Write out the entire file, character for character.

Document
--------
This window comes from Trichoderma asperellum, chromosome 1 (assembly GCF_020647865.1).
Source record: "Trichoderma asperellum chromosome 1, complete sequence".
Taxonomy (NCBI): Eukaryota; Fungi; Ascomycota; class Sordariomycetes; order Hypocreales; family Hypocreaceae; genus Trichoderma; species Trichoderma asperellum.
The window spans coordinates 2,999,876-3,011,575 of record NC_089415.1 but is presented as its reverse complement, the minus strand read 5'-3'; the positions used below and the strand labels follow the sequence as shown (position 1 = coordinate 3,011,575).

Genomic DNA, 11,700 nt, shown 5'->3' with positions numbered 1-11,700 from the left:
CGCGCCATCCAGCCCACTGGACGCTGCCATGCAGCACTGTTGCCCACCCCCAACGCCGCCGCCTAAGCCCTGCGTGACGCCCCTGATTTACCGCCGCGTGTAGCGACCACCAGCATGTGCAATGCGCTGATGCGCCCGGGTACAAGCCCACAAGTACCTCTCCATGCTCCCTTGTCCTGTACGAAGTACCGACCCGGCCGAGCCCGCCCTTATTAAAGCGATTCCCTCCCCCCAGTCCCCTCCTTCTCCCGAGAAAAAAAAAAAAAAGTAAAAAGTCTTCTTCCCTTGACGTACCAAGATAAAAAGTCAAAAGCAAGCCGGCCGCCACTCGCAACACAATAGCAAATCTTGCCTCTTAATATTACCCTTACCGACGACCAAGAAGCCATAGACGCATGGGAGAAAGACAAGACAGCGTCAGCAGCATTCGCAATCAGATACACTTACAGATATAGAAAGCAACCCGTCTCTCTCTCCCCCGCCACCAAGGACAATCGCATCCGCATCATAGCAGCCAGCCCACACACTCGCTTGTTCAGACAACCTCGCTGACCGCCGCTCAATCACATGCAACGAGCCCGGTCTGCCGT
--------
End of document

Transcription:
This window comes from Trichoderma asperellum, chromosome 1 (assembly GCF_020647865.1).
Source record: "Trichoderma asperellum chromosome 1, complete sequence".
Taxonomy (NCBI): Eukaryota; Fungi; Ascomycota; class Sordariomycetes; order Hypocreales; family Hypocreaceae; genus Trichoderma; species Trichoderma asperellum.
The window spans coordinates 2,999,876-3,011,575 of record NC_089415.1 but is presented as its reverse complement, the minus strand read 5'-3'; the positions used below and the strand labels follow the sequence as shown (position 1 = coordinate 3,011,575).

Genomic DNA, 11,700 nt, shown 5'->3' with positions numbered 1-11,700 from the left:
CGCGCCATCCAGCCCACTGGACGCTGCCATGCAGCACTGTTGCCCACCCCCAACGCCGCCGCCTAAGCCCTGCGTGACGCCCCTGATTTACCGCCGCGTGTAGCGACCACCAGCATGTGCAATGCGCTGATGCGCCCGGGTACAAGCCCACAAGTACCTCTCCATGCTCCCTTGTCCTGTACGAAGTACCGACCCGGCCGAGCCCGCCCTTATTAAAGCGATTCCCTCCCCCCAGTCCCCTCCTTCTCCCGAGAAAAAAAAAAAAAAGTAAAAAGTCTTCTTCCCTTGACGTACCAAGATAAAAAGTCAAAAGCAAGCCGGCCGCCACTCGCAACACAATAGCAAATCTTGCCTCTTAATATTACCCTTACCGACGACCAAGAAGCCATAGACGCATGGGAGAAAGACAAGACAGCGTCAGCAGCATTCGCAATCAGATACACTTACAGATATAGAAAGCAACCCGTCTCTCTCTCCCCCGCCACCAAGGACAATCGCATCCGCATCATAGCAGCCAGCCCACACACTCGCTTGTTCAGACAACCTCGCTGACCGCCGCTCAATCACATGCAACGAGCCCGGTCTGCCGT